Fall (in-love) Reading

This fall I read two books about falling in love. Both had some good meat on the bones of the romance, which made them enjoyable not only as romances but as stories of their time. 

The Rosie Project by Graeme Simsion 

Our protagonist Don is a Australian genetics professor with a side project: find his ideal wife. He crafts an elaborate survey to help him, and the results are comical. He also volunteers to help Rosie with her own project: uncovering the identity of her biological father. Two projects soon become one and the same. I enjoyed reading this book, which was very popular a few years back. I had tried to read it at the height of its popularity, but put it down due to language and sexual themes. I picked it back up again and enjoyed the story. It is a well paced book with laugh-out-loud moments and quiet memorable moments, too. The characters grow in some inspiring ways, and I won't soon forget our main cast. I'm interested to watch the movie, which hasn't been made yet, but is in talks. 

The Giver of Stars by Jojo Moyes 

I read this book about a horseback library program in Depression-era Kentucky for book club. Our main character, Alice, has married for love AND money, only to find that neither one is worth having to put up with her insufferable father-in-law. She escapes by volunteering to take books to country folk over the hills, and makes friends and finds true love along the way. This book was expertly plotted. I particularly liked how the prologue set the readers expectation for the book. In the flow of the larger narrative, coming back to the prologue rather than having that chapter set in the middle of the book is ingenious. The characters are memorable, well developed, and varied. The book wraps up in a satisfactory way, but one or two questions that the author leaves for readers to answer made for a lively book club discussion.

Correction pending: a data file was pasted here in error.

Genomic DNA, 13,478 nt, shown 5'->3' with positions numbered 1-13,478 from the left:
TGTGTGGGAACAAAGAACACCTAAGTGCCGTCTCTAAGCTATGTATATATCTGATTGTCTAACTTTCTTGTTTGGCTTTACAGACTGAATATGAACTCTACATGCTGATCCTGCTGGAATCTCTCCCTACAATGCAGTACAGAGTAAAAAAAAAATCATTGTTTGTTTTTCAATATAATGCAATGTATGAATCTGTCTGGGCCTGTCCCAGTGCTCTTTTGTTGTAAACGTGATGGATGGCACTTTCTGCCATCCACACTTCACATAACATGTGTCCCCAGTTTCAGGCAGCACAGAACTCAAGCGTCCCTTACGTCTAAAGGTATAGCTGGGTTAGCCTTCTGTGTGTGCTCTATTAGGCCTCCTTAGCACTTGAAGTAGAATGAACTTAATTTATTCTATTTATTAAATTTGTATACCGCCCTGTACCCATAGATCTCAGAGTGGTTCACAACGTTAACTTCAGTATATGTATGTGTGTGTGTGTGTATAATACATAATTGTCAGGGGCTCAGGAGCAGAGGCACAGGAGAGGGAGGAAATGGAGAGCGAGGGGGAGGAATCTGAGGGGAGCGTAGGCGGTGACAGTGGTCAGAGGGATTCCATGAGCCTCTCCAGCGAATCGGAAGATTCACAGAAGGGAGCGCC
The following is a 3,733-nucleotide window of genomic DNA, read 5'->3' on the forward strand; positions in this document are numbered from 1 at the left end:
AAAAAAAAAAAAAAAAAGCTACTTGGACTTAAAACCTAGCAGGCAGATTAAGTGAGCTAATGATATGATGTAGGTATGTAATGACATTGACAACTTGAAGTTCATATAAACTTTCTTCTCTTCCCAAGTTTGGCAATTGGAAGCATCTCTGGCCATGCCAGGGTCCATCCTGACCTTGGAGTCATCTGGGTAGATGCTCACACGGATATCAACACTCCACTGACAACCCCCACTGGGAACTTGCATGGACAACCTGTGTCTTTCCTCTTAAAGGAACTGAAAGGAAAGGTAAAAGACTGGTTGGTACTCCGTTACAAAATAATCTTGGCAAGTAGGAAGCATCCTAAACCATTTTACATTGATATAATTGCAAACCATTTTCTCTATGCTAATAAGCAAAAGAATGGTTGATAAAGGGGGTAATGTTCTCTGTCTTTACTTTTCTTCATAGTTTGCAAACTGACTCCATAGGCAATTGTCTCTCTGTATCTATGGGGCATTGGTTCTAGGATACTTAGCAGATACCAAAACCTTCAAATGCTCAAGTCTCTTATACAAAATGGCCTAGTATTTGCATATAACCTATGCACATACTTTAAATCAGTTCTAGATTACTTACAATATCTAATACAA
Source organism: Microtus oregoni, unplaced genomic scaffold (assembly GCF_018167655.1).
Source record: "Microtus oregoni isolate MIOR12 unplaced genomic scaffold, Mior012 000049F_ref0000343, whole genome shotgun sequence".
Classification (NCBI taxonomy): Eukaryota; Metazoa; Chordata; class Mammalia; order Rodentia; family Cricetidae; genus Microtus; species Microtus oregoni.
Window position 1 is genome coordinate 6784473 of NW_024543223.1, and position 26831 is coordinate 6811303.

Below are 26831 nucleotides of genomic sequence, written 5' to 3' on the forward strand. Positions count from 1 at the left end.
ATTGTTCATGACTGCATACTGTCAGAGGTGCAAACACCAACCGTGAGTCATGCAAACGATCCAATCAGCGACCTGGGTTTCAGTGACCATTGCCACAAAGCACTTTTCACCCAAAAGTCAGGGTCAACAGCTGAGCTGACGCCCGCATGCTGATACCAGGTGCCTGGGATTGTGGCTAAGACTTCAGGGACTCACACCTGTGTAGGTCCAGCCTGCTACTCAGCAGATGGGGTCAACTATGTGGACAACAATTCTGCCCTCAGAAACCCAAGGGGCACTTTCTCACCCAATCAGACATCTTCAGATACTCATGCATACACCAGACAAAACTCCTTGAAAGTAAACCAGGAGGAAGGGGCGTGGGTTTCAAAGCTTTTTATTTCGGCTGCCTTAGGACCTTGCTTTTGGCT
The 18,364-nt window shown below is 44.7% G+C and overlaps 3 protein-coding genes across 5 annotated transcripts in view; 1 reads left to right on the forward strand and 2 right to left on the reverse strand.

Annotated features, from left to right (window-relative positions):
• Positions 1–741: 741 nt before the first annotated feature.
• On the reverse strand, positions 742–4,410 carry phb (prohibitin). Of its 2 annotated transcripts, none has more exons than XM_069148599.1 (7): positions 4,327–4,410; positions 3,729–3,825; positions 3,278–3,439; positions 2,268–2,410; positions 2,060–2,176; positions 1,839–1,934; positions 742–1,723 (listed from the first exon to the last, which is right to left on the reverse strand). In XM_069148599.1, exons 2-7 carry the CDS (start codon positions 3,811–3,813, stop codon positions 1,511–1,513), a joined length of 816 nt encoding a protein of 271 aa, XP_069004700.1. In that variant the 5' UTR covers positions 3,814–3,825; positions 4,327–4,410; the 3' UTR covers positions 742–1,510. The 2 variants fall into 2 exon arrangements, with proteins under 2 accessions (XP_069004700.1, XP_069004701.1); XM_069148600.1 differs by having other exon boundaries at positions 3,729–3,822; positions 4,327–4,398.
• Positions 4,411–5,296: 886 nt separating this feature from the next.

Just for fun, here's a photo of me and my true love. 

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